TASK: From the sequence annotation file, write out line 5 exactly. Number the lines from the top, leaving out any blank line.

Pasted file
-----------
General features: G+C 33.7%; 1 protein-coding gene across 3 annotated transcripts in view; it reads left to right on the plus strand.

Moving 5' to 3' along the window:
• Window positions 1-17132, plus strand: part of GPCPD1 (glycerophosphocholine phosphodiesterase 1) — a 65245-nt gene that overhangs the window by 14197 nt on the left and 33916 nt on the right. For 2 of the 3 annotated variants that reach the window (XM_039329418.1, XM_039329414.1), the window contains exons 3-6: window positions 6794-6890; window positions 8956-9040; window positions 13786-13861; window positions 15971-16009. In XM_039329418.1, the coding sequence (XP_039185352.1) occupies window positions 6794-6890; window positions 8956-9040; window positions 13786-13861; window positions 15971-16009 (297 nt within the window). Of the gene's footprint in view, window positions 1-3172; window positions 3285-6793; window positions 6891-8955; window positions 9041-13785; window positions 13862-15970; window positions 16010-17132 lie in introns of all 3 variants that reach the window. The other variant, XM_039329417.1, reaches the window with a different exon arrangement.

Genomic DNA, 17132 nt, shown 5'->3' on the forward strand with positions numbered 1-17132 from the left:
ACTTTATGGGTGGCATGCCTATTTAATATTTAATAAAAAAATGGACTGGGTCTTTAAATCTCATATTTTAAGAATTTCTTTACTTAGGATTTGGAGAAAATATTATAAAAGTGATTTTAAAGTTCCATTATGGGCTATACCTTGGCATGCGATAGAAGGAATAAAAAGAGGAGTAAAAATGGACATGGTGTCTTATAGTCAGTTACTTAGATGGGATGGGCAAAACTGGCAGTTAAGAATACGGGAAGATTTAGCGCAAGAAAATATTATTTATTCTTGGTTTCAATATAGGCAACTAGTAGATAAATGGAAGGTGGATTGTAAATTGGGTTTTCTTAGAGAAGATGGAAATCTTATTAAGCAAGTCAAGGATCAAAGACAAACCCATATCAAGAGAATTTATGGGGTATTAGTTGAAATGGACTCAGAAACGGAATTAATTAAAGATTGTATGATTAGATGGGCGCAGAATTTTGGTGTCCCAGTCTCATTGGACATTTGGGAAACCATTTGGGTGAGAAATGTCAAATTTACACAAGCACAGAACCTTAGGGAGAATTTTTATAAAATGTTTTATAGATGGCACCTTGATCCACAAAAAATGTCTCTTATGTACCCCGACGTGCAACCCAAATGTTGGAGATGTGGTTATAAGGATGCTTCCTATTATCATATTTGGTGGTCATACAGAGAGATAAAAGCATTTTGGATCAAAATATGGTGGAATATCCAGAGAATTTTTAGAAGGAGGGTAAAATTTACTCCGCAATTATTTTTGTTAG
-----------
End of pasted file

ACTTTATGGGTGGCATGCCTATTTAATATTTAATAAAAAAATGGACTGGGTCTTTAAATCTCATATTTTAAGAATTTCTTTACTTAGGATTTGGAGAAAATATTATAAAAGTGATTTTAAAGTTCCATTATGGGCTATACCTTGGCATGCGATAGAAGGAATAAAAAGAGGAGTAAAAATGGACATGGTGTCTTATAGTCAGTTACTTAGATGGGATGGGCAAAACTGGCAGTTAAGAATACGGGAAGATTTAGCGCAAGAAAATATTATTTATTCTTGGTTTCAATATAGGCAACTAGTAGATAAATGGAAGGTGGATTGTAAATTGGGTTTTCTTAGAGAAGATGGAAATCTTATTAAGCAAGTCAAGGATCAAAGACAAACCCATATCAAGAGAATTTATGGGGTATTAGTTGAAATGGACTCAGAAACGGAATTAATTAAAGATTGTATGATTAGATGGGCGCAGAATTTTGGTGTCCCAGTCTCATTGGACATTTGGGAAACCATTTGGGTGAGAAATGTCAAATTTACACAAGCACAGAACCTTAGGGAGAATTTTTATAAAATGTTTTATAGATGGCACCTTGATCCACAAAAAATGTCTCTTATGTACCCCGACGTGCAACCCAAATGTTGGAGATGTGGTTATAAGGATGCTTCCTATTATCATATTTGGTGGTCATACAGAGAGATAAAAGCATTTTGGATCAAAATATGGTGGAATATCCAGAGAATTTTTAGAAGGAGGGTAAAATTTACTCCGCAATTATTTTTGTTAG